Though it’s probably the most obvious answer to this question I honestly think that the prospect of human gene editing is the most exciting and ethically challenging use of CRISPR Technology. I think one of the reasons that it’s so exciting is because in a broad sense even beyond deadly and debilitating genetic disorders it could fix a lot of things for humanity. One of the most frightening things about our current society is the number of people who wear glasses. As we became more societal and developed better medical technologies people who previously would have died because they couldn’t function are able to live and thrive and pass on these flawed genes which could eventually cripple us. However, this doesn’t mean that the whole idea of human gene editing isn’t very ethically challenging, considering that richer people could have the ability to promote designer jeans if they wanted to. Your child could be far more athletic and smarter just because you have more money, which is an undue advantage that would have to be regulated.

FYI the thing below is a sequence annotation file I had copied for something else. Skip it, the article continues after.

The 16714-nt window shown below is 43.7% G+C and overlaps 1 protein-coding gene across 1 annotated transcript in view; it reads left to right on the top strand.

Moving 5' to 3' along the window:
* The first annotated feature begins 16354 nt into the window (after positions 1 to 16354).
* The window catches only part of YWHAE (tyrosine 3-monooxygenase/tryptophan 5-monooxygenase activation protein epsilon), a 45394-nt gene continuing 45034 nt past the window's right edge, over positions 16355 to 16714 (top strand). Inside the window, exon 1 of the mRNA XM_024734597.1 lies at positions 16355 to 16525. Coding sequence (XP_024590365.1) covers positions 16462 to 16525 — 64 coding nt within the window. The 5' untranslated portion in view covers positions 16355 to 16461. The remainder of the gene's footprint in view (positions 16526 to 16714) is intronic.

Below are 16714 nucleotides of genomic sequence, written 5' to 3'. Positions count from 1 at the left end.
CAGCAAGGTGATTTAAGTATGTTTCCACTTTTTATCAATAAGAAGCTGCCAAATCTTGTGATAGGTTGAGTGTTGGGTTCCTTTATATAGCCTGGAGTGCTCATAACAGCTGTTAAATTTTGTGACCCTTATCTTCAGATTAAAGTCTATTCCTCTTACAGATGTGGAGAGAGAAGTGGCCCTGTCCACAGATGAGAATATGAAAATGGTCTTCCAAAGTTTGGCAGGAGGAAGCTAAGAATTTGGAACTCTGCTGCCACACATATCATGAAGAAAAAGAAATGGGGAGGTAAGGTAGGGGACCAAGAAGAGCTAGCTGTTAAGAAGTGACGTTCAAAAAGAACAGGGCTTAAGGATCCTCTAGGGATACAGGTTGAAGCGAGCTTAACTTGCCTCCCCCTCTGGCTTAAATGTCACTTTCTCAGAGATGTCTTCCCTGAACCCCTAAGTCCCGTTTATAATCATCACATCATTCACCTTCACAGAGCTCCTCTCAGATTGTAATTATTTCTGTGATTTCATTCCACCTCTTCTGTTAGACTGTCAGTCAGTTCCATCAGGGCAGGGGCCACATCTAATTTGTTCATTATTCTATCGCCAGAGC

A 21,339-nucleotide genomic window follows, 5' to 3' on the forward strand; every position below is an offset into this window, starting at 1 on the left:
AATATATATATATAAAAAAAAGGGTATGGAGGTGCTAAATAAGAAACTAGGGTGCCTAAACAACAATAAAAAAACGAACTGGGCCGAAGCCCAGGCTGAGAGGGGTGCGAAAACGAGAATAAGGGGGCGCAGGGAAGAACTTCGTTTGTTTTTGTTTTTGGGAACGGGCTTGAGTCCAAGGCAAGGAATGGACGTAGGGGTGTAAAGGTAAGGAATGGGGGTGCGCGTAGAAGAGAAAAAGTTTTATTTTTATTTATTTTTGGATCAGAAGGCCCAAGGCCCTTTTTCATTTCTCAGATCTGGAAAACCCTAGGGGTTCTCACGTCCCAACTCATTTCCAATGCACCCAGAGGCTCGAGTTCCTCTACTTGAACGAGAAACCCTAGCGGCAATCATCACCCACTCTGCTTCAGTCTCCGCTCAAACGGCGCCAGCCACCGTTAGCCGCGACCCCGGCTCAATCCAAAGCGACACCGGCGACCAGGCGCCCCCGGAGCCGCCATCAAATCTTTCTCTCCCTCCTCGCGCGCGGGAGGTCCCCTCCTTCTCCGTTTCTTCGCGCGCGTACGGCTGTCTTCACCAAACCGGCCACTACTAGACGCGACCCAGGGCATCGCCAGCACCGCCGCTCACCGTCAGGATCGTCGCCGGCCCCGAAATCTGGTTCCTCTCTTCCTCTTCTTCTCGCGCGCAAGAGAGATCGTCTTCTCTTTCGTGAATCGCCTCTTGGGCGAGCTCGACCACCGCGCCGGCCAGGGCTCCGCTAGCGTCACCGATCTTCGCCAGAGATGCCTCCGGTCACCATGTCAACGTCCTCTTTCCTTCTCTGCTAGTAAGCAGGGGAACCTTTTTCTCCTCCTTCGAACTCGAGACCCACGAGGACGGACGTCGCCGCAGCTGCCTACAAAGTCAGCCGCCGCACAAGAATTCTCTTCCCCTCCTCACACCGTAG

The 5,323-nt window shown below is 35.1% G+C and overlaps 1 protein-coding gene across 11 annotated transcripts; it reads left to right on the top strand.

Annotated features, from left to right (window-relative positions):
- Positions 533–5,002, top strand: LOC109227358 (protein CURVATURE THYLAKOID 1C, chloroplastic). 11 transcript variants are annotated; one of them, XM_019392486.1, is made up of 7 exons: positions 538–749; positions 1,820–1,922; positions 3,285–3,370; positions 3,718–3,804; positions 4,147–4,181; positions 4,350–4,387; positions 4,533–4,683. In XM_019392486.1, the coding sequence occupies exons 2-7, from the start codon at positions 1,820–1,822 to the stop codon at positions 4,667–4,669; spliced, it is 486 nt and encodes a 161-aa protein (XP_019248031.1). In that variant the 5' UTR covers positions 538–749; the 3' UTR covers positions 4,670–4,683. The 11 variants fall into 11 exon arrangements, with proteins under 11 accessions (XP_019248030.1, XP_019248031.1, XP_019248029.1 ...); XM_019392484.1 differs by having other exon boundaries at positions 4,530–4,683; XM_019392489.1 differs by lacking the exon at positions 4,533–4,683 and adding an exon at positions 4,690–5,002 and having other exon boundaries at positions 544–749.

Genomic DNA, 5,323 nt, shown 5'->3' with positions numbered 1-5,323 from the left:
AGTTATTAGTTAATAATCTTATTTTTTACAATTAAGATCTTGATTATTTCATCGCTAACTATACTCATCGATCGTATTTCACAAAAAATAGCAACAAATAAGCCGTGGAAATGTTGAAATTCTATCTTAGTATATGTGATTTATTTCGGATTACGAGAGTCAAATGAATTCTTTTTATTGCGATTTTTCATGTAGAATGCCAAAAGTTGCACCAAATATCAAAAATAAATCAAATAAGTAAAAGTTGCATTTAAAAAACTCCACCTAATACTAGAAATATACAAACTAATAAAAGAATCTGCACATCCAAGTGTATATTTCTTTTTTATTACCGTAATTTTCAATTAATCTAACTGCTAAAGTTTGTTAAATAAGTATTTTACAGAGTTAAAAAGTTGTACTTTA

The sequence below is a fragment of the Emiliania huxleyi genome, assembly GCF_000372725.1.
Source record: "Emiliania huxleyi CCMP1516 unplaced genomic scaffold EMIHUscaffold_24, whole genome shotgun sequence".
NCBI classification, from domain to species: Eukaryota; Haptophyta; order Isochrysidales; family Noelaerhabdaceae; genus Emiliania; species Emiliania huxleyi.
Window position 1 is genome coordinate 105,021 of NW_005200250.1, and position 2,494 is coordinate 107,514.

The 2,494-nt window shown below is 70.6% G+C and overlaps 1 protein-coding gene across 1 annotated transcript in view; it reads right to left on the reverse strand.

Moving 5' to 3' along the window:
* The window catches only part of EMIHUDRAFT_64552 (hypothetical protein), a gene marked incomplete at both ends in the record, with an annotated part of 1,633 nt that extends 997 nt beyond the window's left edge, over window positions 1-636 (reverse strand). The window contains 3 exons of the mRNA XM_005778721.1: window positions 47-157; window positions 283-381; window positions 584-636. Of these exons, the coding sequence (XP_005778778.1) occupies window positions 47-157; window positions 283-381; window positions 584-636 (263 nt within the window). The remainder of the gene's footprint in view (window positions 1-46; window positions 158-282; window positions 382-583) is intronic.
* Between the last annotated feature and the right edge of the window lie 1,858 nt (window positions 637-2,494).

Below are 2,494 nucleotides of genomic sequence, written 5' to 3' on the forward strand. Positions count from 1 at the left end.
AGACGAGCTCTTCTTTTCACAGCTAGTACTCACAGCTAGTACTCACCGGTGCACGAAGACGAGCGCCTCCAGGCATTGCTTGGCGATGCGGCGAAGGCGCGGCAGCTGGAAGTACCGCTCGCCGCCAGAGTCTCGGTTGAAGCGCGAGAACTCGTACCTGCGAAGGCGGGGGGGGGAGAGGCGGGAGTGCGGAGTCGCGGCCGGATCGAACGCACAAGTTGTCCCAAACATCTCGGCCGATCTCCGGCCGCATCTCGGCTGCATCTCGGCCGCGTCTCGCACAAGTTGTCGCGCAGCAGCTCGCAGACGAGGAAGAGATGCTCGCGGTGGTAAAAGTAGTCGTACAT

Regardless of the ethical challenges that face us in the time of CRISPR, I think we have to use Gene editing technology on humans. In the Harris article, it makes a point to say that by gene editing a next generation you are doing it without their consent. (Harris, 1) In all honesty that seems a rather ludicrous argument to make the next generation healthier, considering they’re already being born into a society that they had no impact over and are going to have to deal with large problems such as climate change. Even on a less daunting level people born in the next generation are facing a lot of social strife especially in America, they’re going to have to deal with corporate dictatorship and increased rates of mental illness because of the type of society we live in. Gene editing could only make the struggles of tomorrow easier to be death with if mortality isn’t so daunting.